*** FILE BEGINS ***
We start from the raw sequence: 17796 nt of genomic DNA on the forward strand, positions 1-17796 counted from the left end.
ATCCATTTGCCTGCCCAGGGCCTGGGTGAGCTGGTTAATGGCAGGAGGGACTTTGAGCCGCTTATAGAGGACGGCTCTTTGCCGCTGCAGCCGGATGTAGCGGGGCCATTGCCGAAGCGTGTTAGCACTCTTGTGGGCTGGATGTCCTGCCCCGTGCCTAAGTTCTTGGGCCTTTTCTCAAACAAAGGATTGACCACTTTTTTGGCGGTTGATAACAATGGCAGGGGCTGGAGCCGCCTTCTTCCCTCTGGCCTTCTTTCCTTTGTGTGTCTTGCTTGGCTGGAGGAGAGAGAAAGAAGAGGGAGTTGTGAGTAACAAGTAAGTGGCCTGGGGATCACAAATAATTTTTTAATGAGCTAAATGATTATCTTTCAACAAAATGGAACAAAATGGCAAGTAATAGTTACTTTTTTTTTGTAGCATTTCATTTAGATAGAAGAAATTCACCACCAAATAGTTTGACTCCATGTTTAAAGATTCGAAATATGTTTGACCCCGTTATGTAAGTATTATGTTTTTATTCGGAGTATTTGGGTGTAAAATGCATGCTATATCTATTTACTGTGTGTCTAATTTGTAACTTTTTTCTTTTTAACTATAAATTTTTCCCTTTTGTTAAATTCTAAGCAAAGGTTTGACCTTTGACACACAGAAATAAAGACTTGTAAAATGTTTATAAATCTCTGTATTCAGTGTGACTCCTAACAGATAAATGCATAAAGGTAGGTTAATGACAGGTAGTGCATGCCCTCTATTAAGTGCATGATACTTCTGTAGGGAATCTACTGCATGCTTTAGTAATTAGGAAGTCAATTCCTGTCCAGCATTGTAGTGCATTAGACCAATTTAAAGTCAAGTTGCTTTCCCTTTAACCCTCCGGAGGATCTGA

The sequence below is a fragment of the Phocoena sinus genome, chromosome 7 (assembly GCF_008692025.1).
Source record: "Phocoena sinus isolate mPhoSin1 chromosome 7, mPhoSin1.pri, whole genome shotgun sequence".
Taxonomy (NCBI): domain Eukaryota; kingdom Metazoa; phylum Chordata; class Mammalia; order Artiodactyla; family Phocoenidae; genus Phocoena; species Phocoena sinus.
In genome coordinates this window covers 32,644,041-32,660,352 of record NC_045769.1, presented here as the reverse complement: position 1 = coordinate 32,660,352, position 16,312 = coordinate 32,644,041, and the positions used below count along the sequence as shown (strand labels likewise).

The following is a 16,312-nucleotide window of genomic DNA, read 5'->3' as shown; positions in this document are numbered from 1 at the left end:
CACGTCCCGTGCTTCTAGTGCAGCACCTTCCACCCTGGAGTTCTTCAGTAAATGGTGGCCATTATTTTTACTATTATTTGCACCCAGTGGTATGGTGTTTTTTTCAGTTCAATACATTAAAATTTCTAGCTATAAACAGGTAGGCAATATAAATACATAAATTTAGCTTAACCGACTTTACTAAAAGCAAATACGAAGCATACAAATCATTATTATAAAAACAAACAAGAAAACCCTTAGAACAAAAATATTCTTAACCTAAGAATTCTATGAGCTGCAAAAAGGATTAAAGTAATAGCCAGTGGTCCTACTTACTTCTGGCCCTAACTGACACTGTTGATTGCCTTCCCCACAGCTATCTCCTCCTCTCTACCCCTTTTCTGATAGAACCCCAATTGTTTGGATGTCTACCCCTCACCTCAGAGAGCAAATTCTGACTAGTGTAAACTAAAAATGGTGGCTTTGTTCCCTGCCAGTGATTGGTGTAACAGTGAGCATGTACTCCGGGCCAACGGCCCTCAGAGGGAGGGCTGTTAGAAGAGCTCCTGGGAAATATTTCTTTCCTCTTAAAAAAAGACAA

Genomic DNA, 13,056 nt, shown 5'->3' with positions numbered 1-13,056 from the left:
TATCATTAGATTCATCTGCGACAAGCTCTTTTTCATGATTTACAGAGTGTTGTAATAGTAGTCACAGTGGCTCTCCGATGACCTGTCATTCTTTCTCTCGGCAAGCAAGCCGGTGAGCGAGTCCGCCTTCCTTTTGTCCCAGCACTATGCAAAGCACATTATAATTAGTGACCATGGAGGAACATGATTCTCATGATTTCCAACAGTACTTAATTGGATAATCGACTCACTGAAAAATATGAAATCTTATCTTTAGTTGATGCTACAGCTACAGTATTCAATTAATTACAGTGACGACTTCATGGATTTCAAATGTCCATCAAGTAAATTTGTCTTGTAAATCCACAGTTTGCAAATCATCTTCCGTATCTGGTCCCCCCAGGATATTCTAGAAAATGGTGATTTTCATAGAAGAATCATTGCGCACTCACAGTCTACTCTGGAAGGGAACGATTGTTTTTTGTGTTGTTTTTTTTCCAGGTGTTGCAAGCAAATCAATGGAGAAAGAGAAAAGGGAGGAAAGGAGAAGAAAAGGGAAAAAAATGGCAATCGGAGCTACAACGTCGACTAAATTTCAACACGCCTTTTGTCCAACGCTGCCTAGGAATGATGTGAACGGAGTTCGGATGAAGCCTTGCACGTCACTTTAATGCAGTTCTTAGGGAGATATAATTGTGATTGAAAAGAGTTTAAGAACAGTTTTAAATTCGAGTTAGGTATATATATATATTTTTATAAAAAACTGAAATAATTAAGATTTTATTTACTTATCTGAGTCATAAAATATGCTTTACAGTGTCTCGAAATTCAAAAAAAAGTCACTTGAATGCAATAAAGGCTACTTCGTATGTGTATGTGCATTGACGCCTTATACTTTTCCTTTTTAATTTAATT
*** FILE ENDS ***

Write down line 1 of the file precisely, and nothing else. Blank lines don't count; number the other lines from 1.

We start from the raw sequence: 17796 nt of genomic DNA on the forward strand, positions 1-17796 counted from the left end.